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St. Louis Blues' Pat Maroon in action during an NHL hockey game against the Philadelphia Flyers, Monday, Jan. 7, 2019, in Philadelphia. (AP Photo/Matt Slocum)

People tend to forget Ryan O’Reilly was the rebound.

The trade that awarded the Stanley Cup champion Blues their Conn Smythe and Selke Trophy winner came after premier free agent John Tavares said something along the lines of, “Thanks, but no thanks.”

The Blues’ struggles to attract elite free agents became a popular talking point last year – until Blues general manager Armstrong changed the discussion by turning the offseason into a spin-cycle of additions that created and eventually capitalized on Stanley Cup expectations.

“It’s worked out pretty good for us,” Armstrong said when asked about Tavares on the TD Garden ice after the Blues beat Boston in Game 7 of the Stanley Cup Final.

So well, in fact, that the Blues now face a challenge on the other end of the spectrum.

How do they manage to keep their championship core together?

And more importantly, how much are the members of this core willing to sacrifice in order to stay together?

Ironically, the team the Blues beat to lift the Cup for the first time can offer some advice.

Early on in the Stanley Cup Final, multiple Bruins spoke about how they were willing to take more modest salaries in order to protect and improve what they felt remained a championship-caliber nucleus.

“It allowed us to stay together,” said Brad Marchand, who signed an eight-year, $49 million extension in 2016. “It allowed us to bring in more guys. And it also set the tempo, where guys, if they want to be a part of this group, they are expected to buy in.”

It’s always a sensitive topic when discussing the selflessness of millionaire athletes, but here’s my point. Marchand, like his Boston teammates Patrice Bergeron and captain Zdeno Chara, might have made more money if he flexed his leverage as an unrestricted free agent. He decided leaving some on the table elsewhere was worth it to stay in Boston. He could point across the dressing room to teammates who did the same.

Now, the Bruins did not get the result they wanted in this Stanley Cup Final. It was also their third crack at it including their victory in 2011.

“If you want to try to make every dollar you can, unfortunately that’s not going to be with this group,” Marchand said. “So, we want guys that want to be here, want to win. You have to sacrifice some things. At the end of the day, if you lift a Stanley Cup and take a little bit less money, it’s worth it every single time.”

You can sense some members of the Blues nodding in agreement.

The Blues have their coach. The Blues have their goalie. The Blues have a core that includes captain Alex Pietrangelo, elite scorer Vladimir Tarasenko and O’Reilly, who is under contract through the 2022-23 season. Some of the team’s most exciting players are some of the team’s youngest players.

Repeating as champions is a daunting task made even more complicated by the length of the postseason, the short turnaround for the winners and, yes, the celebration circuit that accompanies the win.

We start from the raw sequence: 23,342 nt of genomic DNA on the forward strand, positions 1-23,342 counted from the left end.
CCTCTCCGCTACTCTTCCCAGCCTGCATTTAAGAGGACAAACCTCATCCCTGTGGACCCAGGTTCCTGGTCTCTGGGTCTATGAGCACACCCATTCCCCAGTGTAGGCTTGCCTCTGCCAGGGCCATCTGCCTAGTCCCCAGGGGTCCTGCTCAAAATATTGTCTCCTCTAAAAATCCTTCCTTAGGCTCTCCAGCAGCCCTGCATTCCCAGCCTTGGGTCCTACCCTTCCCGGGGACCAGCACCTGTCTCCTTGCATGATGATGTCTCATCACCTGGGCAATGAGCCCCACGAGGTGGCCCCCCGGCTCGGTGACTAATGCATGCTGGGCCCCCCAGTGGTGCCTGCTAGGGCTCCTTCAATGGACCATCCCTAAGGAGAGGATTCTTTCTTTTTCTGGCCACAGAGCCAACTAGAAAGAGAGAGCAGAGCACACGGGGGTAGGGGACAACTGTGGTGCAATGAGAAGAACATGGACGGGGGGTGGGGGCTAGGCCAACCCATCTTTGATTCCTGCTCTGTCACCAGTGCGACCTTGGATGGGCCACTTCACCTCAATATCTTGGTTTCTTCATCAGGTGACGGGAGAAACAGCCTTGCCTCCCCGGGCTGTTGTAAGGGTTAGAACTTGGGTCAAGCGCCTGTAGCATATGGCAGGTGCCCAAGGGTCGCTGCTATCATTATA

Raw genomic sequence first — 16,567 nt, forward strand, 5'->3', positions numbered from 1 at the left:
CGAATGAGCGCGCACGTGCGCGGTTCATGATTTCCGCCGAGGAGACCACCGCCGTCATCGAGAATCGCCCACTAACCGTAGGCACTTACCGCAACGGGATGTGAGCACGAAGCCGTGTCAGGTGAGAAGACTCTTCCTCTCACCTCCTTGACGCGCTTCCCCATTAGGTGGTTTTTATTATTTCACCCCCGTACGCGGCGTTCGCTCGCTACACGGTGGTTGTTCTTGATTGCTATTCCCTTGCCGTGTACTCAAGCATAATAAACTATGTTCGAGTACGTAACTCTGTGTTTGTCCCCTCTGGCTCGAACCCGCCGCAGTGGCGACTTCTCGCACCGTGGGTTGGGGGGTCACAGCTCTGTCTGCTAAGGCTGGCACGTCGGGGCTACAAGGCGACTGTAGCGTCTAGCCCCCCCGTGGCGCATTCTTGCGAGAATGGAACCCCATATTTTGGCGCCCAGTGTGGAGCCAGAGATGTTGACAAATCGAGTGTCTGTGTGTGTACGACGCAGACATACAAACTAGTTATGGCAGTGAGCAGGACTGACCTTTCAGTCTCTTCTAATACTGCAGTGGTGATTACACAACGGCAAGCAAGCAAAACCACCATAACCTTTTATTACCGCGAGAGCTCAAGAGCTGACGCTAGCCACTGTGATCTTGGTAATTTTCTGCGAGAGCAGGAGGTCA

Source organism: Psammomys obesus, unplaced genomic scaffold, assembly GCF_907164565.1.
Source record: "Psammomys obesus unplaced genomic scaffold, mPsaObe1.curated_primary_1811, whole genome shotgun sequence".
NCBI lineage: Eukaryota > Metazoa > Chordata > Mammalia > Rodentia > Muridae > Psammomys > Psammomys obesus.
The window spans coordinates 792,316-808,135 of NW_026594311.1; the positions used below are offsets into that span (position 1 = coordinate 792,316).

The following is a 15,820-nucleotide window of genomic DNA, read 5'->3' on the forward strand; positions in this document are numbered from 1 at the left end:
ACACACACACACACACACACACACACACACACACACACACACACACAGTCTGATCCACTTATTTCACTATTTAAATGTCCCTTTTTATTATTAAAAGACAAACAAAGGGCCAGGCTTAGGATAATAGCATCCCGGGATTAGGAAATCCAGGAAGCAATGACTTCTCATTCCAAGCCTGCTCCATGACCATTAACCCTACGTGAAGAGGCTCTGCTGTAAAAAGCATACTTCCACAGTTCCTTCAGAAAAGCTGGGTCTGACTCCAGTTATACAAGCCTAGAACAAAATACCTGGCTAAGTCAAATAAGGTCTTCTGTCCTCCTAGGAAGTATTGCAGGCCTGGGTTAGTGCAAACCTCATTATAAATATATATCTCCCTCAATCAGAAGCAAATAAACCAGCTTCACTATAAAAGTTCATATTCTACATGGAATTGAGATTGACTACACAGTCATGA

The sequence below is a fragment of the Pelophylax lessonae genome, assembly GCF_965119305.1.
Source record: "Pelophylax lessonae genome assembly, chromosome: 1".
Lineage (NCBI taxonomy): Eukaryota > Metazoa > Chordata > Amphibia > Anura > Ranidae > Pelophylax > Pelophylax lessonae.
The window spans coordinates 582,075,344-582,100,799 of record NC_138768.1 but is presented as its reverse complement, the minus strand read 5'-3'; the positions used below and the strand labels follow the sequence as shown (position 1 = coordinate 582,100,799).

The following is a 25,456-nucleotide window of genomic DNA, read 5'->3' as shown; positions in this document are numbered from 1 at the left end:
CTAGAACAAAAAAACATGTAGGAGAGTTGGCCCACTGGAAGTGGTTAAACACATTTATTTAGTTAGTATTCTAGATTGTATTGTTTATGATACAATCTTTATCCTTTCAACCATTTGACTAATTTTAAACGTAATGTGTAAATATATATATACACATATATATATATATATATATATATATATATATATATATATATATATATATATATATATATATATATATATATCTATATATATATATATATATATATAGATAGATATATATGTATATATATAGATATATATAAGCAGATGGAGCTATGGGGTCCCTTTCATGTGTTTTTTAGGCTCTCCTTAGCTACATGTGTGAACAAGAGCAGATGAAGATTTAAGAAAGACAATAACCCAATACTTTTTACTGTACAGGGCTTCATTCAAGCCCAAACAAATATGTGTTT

But the Blues are not exactly built to be one-hit wonders.

Already, veteran defensemen Jay Bouwmeester and Carl Gunnarsson have taken significant pay cuts to return.

Goalie Jake Allen could have understandably demanded a trade after he was leapfrogged by new starter Jordan Binnington. There is no sign he has. Allen, who was Binnington’s secret weapon last season, seems willing –at least for now – to return as a backup who is competing for the starting spot. That speaks to the Blues’ culture at this moment.

The biggest question of the Blues’ offseason is if Pat Maroon will feel the same way. The hometown hero took a hometown discount to play for the Blues last season. It paid off in more ways than one. He became an icon. He became a champion. He relished the chance to be around his son, who lives here. But now contracts that offer more money and more years will tempt him to leave. He hasn’t yet. On the first day of free agency, with dollars flying left and right, there was no news on Maroon. If he had an offer that made his toes tingle, would we not know by now? How much money could he add on top of his contract in sponsorships and endorsement deals if he stayed in St. Louis? What is the value of another championship? What if a dynasty is brewing?

Look beyond Maroon. Both Brayden Schenn and Pietrangelo will be in Maroon’s skates after the upcoming season. Both could be approached by extension offers this offseason. The nearly $14 million in available cap space might even make it possible to bring back the necessary restricted free agents, bring back Maroon and extend either Schenn or Pietrangelo.

It would take some squeezing. It would take some sacrifice.

It would take the Blues taking a page from the playbook of the team they just beat to become champions.

“I wanted to be here, and be a part of this team for as long as possible,” Marchand said before the Blues beat him. “I believe in it. I love being here. It’s the culture of this group. We want to have an opportunity to win. Unfortunately, in the cap era, you need guys who are willing to take a little bit less to build a group. The more high end guys you can fit, the better you are going to be.”

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